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must make a determination [of who is responsible and the total amount of damages], in a case in

which there is a jury demand filed, *** is in essence indicating that there can never be a settlement

made in good-faith until that determination is made by a judge on what would amount to a bench

trial on liability and damages.” Thus, Buffalo Grove argues, the circuit court did not abuse its

discretion in making a good-faith finding without an evidentiary hearing.

The Joint Tortfeasor Contribution Act (the Act) “creates a statutory right of contribution in

actions ‘where 2 or more persons are subject to liability in tort arising out of the same injury to

person or property, or the same wrongful death’ (740 ILCS 100/1, 2(a) (West 1996)), to the extent

that a tortfeasor pays more than his pro rata share of the common liability.” Johnson, 203 Ill. 2d at

128, 784 N.E.2d at 817; 740 ILCS 100/2(a), (b) (West 2006). The Act states, in relevant parts, as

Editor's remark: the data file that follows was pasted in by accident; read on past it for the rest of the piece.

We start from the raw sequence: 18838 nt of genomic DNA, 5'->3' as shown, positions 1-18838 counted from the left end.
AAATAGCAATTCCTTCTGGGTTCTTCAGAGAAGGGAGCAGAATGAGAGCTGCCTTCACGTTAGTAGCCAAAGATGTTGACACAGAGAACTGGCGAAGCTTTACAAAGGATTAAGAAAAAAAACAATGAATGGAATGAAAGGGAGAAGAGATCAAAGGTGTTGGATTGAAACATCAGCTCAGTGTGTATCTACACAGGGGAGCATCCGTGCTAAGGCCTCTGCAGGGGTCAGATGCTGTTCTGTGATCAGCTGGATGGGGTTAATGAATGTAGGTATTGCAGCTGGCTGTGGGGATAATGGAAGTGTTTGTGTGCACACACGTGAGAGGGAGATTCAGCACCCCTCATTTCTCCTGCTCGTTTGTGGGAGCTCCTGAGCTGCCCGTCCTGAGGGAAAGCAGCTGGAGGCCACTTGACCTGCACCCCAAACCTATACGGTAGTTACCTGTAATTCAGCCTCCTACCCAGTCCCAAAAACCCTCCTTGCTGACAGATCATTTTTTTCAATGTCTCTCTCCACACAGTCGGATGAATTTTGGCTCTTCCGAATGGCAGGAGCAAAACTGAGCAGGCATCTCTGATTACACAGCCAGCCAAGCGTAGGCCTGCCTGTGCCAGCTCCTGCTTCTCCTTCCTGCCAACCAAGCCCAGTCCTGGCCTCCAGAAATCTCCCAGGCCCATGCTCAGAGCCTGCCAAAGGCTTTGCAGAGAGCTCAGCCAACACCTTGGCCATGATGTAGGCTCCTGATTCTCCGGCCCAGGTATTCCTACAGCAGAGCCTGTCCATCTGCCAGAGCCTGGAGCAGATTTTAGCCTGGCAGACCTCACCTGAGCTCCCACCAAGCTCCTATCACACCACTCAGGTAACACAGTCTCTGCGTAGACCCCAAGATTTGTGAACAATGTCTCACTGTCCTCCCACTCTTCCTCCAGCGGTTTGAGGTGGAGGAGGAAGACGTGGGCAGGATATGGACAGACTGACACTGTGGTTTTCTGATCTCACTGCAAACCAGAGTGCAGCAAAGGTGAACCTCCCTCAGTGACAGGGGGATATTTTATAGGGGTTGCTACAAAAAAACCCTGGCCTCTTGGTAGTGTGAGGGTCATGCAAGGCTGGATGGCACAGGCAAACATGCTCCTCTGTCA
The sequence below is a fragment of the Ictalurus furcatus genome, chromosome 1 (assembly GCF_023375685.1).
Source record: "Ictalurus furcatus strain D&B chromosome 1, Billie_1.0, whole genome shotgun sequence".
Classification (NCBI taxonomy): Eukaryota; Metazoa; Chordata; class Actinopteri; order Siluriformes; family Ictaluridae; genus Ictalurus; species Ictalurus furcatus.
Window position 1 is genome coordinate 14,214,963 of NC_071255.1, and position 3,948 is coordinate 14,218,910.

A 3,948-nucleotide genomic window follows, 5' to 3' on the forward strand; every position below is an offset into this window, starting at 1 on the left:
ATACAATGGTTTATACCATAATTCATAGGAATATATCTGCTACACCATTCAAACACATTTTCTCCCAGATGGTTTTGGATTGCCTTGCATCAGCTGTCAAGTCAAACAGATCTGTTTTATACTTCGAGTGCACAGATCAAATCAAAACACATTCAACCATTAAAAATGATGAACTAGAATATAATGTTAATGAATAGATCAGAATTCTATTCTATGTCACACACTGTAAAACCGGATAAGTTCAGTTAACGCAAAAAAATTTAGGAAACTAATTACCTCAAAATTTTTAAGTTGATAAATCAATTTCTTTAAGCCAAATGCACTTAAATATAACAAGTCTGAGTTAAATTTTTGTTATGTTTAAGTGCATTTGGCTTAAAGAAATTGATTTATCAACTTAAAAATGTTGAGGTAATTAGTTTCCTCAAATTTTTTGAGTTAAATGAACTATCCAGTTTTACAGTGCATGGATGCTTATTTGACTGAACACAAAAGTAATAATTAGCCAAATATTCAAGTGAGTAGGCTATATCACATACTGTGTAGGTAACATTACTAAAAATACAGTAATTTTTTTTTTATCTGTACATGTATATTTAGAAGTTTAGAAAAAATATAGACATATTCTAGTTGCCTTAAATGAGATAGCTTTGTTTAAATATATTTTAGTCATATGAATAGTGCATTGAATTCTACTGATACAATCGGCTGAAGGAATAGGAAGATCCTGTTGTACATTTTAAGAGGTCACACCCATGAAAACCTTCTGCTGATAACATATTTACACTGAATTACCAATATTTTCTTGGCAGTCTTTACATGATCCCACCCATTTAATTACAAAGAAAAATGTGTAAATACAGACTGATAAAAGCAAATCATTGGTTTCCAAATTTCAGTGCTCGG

“When a release or covenant not to sue or not to enforce

judgment is given in good[-]faith to one or more persons liablein tort

arising out of the same injury or the same wrongful death, it does not

discharge any of the other tortfeasors from liability for the injury or

wrongful death unless its terms so provide but it reduces the recovery

on any claim against the others to the extent of any amount stated in

the release or the covenant, or in the amount of the consideration

actually paid for it, whichever is greater.” (Emphasis added.) 740

ILCS 100/2(c) (West 2006).

Although the term “good-faith” is not defined by the Act, a settlement “will not be found to


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